God in the Courtroom

God in the Courtroom : Religion's Role at Trial

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Description

While the concept of "God in the courtroom" evokes a few grand images, there are numerous, often subtle, ways in which religion and law intersect. For example, religious beliefs might influence the decisions of legal decision makers, such as judges and jurors. Attorneys might rely on religion, both in the way they approach their professional practice generally and in specific trial tactics (e.g., using a scriptural rationale in arguing for a particular trial outcome). This book reviews legal developments and behavioral science research concerning the effects of religion on legal practice, decision-making processes of various legal actors, and trial outcomes. Chapters address jury selection and bias, attorneys' use of religion in legal movements, judges' religious beliefs and its role in their appointment, and the treatment of religious figures or institutions as litigants in court. By drawing from various research sources, the authors effectively explore the range of ways in which religion affects the actions of all of the major participants at trial: jurors, judges, attorneys, and litigants.show more

Product details

  • Hardback | 272 pages
  • 152.4 x 236.22 x 25.4mm | 476.27g
  • Oxford University Press Inc
  • New York, United States
  • English
  • graphs and tables
  • 0195328671
  • 9780195328677
  • 1,180,114

Review quote

"God in the Courtroom: Religion's Role at Trial is a compendium of religion and law's multivariate interactions....The authors successfully make a case that religious beliefs influence individual trial outcomes and constitutionally at large in areas such as protection of religious freedom, right to due process, and protection from cruel and unusual punishment....As the authors conclude, 'God is in the courtroom and God is likely there to stay.' (p. 207)."--PsycCRITIQUES"In God in the Courtroom, Brian H. Bornstein and Monica K. Miller have provided a well-written overview of religion's role in American trial practice. What separates this book from many in the 'religion and law' realm is its active engagement with religion's practical, rather than theoretical, role in the lives of judges, juries, advocates, plaintiffs, and defendants. The authors have laid out the pathway for future research in the field. This is impressive considering the scope of their topic and the mere 258 pages in which it is covered. God in the Courtroom is a pleasant read. It has the distinction of being an academic survey that is written in clear, plain English. This is no small feat. The book is approachable for practitioners and academics alike and does a good job highlighting each of the various areas where religion comes in contact with or influences trial practice." -Trevor G. Pinkerton, Journal of Law and Religionshow more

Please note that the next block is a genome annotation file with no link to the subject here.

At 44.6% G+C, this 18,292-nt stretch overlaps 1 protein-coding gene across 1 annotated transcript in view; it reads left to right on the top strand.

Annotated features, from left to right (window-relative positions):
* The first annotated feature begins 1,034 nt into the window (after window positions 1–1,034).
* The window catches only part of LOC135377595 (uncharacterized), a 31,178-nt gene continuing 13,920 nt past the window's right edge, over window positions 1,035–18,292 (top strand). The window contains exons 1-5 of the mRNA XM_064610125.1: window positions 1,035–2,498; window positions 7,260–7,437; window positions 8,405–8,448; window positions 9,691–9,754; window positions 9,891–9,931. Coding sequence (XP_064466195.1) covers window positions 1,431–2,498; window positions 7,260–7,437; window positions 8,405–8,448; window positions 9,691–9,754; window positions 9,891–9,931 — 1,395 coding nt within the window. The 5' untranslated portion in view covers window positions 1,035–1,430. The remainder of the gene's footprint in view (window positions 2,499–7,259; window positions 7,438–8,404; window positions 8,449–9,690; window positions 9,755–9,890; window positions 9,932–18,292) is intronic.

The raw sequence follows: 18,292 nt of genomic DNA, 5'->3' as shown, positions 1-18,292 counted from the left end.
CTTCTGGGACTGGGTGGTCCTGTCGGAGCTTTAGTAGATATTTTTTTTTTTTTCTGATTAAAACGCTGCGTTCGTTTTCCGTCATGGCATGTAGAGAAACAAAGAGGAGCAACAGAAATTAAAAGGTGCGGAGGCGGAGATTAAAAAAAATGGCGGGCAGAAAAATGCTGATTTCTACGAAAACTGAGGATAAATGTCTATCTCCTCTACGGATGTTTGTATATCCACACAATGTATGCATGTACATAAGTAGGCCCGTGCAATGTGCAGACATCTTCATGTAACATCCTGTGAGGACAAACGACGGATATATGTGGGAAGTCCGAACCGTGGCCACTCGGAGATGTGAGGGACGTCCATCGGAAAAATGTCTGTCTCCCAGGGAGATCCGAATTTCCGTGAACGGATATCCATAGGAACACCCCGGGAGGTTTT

About Brian H. Bornstein

Brian H. Bornstein, Ph.D., is a Professor in the Law-Psychology, Social-Personality, and Cognitive Programs at the University of Nebraska - Lincoln. Monica K. Miller, Ph.D., is an Assistant Professor in the Criminal Justice Department and Interdisciplinary PhD Program in Social Psychology at the University of Nevada, Reno.show more

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